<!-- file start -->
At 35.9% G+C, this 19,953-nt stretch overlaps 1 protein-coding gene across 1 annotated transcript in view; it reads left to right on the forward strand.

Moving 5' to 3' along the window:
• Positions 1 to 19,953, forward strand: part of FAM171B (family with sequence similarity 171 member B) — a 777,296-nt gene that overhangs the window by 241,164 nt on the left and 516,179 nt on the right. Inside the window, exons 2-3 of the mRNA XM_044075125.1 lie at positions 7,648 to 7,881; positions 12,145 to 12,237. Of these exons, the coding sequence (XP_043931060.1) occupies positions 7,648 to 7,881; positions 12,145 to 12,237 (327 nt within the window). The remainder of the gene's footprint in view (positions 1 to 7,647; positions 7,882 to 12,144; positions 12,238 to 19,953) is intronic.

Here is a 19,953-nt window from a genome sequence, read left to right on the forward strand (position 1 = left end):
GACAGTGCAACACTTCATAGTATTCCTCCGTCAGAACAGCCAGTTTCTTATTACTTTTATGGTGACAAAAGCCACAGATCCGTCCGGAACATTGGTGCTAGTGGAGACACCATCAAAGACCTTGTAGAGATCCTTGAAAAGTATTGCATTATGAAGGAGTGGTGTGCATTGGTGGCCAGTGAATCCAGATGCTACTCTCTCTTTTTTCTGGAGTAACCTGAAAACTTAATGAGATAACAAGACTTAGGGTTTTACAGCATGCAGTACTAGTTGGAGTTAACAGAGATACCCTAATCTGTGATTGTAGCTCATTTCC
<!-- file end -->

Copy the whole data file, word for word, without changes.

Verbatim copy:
At 35.9% G+C, this 19,953-nt stretch overlaps 1 protein-coding gene across 1 annotated transcript in view; it reads left to right on the forward strand.

Moving 5' to 3' along the window:
• Positions 1 to 19,953, forward strand: part of FAM171B (family with sequence similarity 171 member B) — a 777,296-nt gene that overhangs the window by 241,164 nt on the left and 516,179 nt on the right. Inside the window, exons 2-3 of the mRNA XM_044075125.1 lie at positions 7,648 to 7,881; positions 12,145 to 12,237. Of these exons, the coding sequence (XP_043931060.1) occupies positions 7,648 to 7,881; positions 12,145 to 12,237 (327 nt within the window). The remainder of the gene's footprint in view (positions 1 to 7,647; positions 7,882 to 12,144; positions 12,238 to 19,953) is intronic.

Here is a 19,953-nt window from a genome sequence, read left to right on the forward strand (position 1 = left end):
GACAGTGCAACACTTCATAGTATTCCTCCGTCAGAACAGCCAGTTTCTTATTACTTTTATGGTGACAAAAGCCACAGATCCGTCCGGAACATTGGTGCTAGTGGAGACACCATCAAAGACCTTGTAGAGATCCTTGAAAAGTATTGCATTATGAAGGAGTGGTGTGCATTGGTGGCCAGTGAATCCAGATGCTACTCTCTCTTTTTTCTGGAGTAACCTGAAAACTTAATGAGATAACAAGACTTAGGGTTTTACAGCATGCAGTACTAGTTGGAGTTAACAGAGATACCCTAATCTGTGATTGTAGCTCATTTCC